Flu vax researchers overwhelmed by trial volunteers

Fears about swine flu have spurred more than 3,000 people so far to volunteer to take part in upcoming clinical trials of a new vaccine. That's already more than the number scientists will need at eight different sites around the U.S.

"We don't generally ever get a response like this," Dr. Lisa Jackson, the principal researcher in charge of the clinical trials being readied at Seattle-based Group Health Cooperative, which fielded more than a thousand calls from people in two days.

U.S. government officials, meanwhile, say they plan to start vaccinating people in October, after researchers have a chance to review the data from trials that should wrap in September. And the Advisory Committee on Immunization Practices is reviewing how a new vaccine for A/H1N1 should be provided to people just as the fall seasonal flu vax campaign gets underway. The U.S. has placed orders for 200 million doses with MedImmune, CSL, GlaxoSmithKline, Novartis and Sanofi-Aventis. But health officials haven't ruled out a national vaccination campaign that would require up to 600 million doses.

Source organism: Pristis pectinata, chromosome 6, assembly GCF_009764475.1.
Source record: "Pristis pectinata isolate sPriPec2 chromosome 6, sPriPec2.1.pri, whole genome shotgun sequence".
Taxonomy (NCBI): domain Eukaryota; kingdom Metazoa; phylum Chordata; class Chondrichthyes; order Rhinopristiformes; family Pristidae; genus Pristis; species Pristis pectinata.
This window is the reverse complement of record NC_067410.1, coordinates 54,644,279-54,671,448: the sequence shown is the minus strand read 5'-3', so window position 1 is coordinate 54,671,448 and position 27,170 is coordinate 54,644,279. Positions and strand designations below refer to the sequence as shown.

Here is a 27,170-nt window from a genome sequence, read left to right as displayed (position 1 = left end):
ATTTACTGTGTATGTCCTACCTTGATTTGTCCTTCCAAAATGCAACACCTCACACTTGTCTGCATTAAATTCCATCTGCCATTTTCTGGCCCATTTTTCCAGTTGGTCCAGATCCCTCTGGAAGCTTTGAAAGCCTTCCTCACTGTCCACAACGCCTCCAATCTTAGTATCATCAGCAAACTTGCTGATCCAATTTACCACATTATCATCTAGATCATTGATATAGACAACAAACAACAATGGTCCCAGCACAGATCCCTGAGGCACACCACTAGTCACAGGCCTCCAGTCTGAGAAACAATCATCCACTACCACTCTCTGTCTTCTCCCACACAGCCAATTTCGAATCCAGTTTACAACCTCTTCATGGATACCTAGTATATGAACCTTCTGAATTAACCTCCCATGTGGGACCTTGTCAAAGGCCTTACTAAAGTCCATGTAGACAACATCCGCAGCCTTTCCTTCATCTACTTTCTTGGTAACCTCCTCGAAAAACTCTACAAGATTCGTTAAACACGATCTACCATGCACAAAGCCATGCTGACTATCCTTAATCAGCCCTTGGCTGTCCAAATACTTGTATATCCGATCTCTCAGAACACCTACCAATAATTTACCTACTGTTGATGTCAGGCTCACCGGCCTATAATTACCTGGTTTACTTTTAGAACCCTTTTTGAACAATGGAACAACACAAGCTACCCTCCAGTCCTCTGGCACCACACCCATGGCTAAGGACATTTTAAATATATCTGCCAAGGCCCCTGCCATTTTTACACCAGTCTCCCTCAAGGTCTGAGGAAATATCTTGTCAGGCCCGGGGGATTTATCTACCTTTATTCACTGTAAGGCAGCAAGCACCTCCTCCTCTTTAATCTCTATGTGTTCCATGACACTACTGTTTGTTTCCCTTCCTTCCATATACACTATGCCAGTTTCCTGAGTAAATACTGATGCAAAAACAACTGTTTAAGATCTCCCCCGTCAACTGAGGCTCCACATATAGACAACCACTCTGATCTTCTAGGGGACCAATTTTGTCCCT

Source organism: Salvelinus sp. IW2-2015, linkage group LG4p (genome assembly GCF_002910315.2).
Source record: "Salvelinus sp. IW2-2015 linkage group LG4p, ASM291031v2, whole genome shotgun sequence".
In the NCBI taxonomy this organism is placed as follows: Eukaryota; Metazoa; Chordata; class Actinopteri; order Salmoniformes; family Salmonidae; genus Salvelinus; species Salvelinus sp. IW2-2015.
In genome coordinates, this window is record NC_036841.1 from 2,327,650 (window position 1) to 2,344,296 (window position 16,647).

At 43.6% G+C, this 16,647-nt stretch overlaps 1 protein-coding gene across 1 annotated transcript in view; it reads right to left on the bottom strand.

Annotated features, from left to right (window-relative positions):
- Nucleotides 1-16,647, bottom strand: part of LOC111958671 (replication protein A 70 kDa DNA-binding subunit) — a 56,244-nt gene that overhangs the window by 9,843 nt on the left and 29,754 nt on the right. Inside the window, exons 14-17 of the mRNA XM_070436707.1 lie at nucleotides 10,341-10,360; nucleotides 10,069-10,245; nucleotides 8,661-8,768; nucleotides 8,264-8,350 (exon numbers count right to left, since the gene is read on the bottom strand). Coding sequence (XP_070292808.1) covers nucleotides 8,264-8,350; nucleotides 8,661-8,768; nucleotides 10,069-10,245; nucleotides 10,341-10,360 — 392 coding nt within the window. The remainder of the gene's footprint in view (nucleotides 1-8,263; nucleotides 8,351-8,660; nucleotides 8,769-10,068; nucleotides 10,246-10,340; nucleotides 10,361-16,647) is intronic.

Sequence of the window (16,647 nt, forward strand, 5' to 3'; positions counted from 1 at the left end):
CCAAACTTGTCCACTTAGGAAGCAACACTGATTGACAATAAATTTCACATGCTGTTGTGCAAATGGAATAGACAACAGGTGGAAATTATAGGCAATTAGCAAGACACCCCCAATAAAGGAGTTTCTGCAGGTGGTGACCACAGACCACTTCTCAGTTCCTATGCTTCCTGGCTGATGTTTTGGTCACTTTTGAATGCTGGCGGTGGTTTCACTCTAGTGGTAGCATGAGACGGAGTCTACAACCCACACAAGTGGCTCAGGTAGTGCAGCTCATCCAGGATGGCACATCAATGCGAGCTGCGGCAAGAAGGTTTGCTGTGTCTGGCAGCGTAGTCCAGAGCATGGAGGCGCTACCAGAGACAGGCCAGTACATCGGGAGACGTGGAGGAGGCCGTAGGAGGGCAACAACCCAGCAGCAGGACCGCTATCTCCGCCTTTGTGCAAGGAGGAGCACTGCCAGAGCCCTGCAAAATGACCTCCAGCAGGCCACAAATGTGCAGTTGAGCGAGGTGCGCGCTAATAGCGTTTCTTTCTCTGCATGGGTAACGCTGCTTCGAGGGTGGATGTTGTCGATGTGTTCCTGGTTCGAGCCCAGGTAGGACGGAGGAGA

Altogether more than 50 governments have placed orders for a huge supply of swine flu vaccine, providing a bonanza for the big manufacturers in the field. And smaller biotech companies are benefiting as well. Early this week shares of Vical, Novavax and BioCryst Pharmaceuticals all shot up as investors scouted the industry for companies likely to get a boost from the pandemic.

New research has highlighted the need to provide vaccinations to pregnant women first, who are among the most vulnerable to the swine flu. Pregnant women are also being advised to take an antiviral like Tamiflu now if they come down with the flu. A new study in the Lancet concludes that while it's still unknown just how the drugs could affect the fetus, the likely benefits outweigh the risks. 

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